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Sermon: “Oh Lord, It’s Hard to Be Humble”

Sermon.10.27.19 St. Paul’s Episcopal – Brookings Fr. Larry Ort Joel 2.23-32; Psalm 65; 2 Timothy 4.6-8, 16-18; Luke 18.9-14 Parables possess power! Their punchline is meant to disrupt our comfortable world view, to change our perspective. So how does the parable of the Pharisee and the tax collector speak to us? Luke tells us, “Jesus told this parable to some who trusted in themselves that they were righteous and regarded others with contempt” (Luke 18.9; NRSV). We do not know Jesus’ intended audience – it was, and it remains, a rather common practice to address one’s comments to one audience while fully intending them for another. Jesus may have told the parable to his disciples while knowi

Sermon: “Will Faith Be Found on Earth?”

Sermon.10.20.19 St. Paul’s Episcopal – Brookings Fr. Larry Ort Jeremiah 31.27-34; Palm 119.97-104; 2 Timothy 3.14-4.5; Luke 18.1-8 For the past several weeks, we have been accompanying Jesus and the apostles on their journey up to Jerusalem. As they have traveled, Jesus has continued to teach the apostles. I encourage you to, at some time, sit down with the gospel of Luke and read from this point on to the crucifixion while studying Jesus’ interaction with the apostles. In chapter 11, they asked Jesus to teach them to pray; in chapter 17 Jesus told them “occasions for stumbling are bound to come, but woe to anyone by whom they come!” Jesus then told them they must be prepared to forgive the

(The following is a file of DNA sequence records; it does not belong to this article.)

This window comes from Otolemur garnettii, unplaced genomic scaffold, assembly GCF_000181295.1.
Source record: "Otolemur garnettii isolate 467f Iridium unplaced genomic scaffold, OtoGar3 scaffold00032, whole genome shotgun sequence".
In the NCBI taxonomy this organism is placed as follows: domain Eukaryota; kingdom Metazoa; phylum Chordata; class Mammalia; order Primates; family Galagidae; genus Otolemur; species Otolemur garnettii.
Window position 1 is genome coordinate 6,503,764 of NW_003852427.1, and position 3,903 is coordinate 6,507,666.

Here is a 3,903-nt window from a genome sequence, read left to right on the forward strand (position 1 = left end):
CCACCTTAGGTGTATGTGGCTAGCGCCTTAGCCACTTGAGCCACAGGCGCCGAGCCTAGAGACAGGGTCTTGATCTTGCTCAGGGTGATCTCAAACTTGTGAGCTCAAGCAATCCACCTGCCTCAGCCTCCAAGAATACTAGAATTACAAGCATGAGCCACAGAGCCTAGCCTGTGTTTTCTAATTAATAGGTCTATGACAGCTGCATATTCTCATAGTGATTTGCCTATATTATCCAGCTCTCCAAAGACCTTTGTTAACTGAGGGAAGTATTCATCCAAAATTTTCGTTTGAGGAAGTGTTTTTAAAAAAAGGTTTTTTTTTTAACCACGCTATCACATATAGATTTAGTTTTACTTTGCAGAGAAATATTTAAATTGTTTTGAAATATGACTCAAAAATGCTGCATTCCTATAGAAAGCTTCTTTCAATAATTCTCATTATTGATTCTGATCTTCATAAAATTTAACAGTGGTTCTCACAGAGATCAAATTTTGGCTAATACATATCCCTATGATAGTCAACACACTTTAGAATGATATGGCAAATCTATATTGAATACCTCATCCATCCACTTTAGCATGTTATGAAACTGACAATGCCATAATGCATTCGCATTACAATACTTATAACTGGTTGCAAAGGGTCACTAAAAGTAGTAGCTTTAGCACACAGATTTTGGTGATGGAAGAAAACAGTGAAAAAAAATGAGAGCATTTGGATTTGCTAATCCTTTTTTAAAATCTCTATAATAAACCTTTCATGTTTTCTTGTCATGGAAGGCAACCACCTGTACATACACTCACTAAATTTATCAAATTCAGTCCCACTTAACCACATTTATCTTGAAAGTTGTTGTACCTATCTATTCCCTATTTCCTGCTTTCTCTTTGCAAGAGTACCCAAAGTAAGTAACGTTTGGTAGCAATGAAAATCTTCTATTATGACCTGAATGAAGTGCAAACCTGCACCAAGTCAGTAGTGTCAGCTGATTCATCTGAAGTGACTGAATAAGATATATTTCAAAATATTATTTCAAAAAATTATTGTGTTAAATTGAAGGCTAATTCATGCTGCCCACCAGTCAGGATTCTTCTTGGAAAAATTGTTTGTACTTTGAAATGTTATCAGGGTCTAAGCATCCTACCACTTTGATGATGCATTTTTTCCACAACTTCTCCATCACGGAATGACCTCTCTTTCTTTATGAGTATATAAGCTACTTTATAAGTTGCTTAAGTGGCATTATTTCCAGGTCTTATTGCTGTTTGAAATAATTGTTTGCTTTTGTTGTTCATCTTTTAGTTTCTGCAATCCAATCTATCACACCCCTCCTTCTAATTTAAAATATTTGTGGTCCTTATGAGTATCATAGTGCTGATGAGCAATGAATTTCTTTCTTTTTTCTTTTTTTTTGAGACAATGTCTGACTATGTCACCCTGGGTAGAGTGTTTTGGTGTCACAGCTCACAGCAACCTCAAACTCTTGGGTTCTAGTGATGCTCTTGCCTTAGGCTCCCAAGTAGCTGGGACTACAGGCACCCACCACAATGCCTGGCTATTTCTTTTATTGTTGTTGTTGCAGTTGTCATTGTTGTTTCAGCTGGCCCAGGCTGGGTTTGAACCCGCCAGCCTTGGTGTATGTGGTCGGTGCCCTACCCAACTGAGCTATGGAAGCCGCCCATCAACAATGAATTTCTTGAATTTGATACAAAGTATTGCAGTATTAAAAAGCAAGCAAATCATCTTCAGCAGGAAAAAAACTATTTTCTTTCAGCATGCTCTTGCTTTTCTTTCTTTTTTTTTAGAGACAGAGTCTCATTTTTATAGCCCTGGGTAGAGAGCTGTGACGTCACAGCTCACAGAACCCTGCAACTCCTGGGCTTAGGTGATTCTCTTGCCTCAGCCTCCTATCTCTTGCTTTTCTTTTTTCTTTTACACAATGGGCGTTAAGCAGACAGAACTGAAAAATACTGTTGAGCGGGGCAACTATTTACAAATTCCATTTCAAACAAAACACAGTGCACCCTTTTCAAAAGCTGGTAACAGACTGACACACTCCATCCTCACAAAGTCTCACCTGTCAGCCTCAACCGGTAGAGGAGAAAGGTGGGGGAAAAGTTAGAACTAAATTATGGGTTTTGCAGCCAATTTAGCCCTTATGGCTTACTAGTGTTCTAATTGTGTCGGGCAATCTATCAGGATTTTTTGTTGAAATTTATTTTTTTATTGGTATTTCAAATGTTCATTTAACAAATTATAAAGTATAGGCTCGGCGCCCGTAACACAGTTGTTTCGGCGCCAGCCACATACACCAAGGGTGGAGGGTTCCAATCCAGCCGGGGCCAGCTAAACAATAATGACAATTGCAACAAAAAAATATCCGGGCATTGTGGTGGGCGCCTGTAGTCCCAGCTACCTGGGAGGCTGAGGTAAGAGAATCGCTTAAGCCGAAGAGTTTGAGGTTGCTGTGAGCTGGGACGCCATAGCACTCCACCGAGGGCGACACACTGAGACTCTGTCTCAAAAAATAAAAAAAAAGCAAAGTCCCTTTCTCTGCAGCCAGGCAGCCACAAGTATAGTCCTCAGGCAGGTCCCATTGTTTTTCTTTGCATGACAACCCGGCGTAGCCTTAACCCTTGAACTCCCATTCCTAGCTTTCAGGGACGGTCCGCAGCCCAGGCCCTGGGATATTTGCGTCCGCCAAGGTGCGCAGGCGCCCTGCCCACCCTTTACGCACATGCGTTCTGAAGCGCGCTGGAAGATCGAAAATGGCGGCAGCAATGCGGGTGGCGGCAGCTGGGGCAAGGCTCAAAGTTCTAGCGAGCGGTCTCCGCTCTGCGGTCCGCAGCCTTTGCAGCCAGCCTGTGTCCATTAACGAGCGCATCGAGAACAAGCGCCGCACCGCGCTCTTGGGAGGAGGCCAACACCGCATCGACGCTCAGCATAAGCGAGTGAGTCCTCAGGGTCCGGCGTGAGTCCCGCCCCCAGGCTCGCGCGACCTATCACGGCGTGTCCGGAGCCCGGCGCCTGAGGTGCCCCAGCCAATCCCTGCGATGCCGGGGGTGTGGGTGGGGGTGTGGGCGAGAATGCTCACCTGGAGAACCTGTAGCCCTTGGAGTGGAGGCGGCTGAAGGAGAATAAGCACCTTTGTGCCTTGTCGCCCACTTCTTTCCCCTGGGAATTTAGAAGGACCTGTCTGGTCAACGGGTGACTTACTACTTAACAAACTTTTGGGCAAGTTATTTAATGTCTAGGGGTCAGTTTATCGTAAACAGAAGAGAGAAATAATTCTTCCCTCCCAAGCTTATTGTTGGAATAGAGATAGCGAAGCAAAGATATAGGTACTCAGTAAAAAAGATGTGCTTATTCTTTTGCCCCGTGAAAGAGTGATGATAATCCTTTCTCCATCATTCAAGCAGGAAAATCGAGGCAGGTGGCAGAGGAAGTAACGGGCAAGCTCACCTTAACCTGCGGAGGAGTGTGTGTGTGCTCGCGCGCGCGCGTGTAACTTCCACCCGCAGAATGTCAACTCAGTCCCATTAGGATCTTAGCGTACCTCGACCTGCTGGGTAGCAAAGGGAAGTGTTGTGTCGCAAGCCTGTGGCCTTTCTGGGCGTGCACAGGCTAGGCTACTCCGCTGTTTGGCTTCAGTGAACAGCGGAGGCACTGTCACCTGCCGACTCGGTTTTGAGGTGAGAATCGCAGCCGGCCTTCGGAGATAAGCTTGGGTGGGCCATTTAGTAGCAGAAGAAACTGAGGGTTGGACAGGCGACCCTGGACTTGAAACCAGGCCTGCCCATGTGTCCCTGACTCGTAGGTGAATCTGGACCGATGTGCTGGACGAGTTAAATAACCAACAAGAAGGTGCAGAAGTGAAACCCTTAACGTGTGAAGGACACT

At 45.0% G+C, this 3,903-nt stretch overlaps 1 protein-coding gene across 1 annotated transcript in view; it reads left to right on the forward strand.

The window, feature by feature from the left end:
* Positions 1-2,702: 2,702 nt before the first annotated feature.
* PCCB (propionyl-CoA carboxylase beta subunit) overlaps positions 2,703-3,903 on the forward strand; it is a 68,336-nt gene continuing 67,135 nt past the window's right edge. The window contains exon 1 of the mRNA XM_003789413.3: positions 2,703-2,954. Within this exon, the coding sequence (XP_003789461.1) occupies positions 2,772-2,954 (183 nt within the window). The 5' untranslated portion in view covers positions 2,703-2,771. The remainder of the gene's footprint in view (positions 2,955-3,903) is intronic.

Sermon: “Cultivating an Attitude of Gratitude”

Sermon.10.13.19 St. Paul’s Episcopal – Brookings Fr. Larry Ort Jeremiah 29.1, 4-7; Psalm 66.1-11; 2 Timothy 2.8-15; Luke 17.11-19 How does one cultivate an attitude of gratitude? Most of us find ourselves in circumstances that do not readily promote an attitude of gratitude. If one is on a limited budget, it seems as if something is always happening to put further strain on one’s finances – sickness, car repairs, the traffic ticket you receive while hurrying to work when late, an unanticipated visit to the vet, etc. Midst of all these pressures, how does one cultivate a sense of gratitude? Today’s lectionary readings offer a few hints. A couple of weeks ago, we noticed how the Babylonian ca

Sermon: "Laments, Curses, Forgiveness, and Grace"

Sermon.10.06.19 St. Paul’s Episcopal – Brookings Fr. Larry Ort Lamentations 1.1-6; Psalm 137; 2 Timothy 1.1-14; Luke 17.5-10 Today’s lectionary readings cover the range of human experience and emotion. One could probably preach a whole series of sermons on these passages, but let’s attempt to see how these readings fit together and inform each other – let’s look for the big picture. Over the past few weeks our Old Testament readings have focused on Jeremiah – this week is no exception for Jeremiah is very likely the author of Lamentations. As you may recall, the Babylonians have invaded Israel and Judah; Jerusalem has been sacked – it lies in ruin and desolation. Lamentations 1.1-6 expresses

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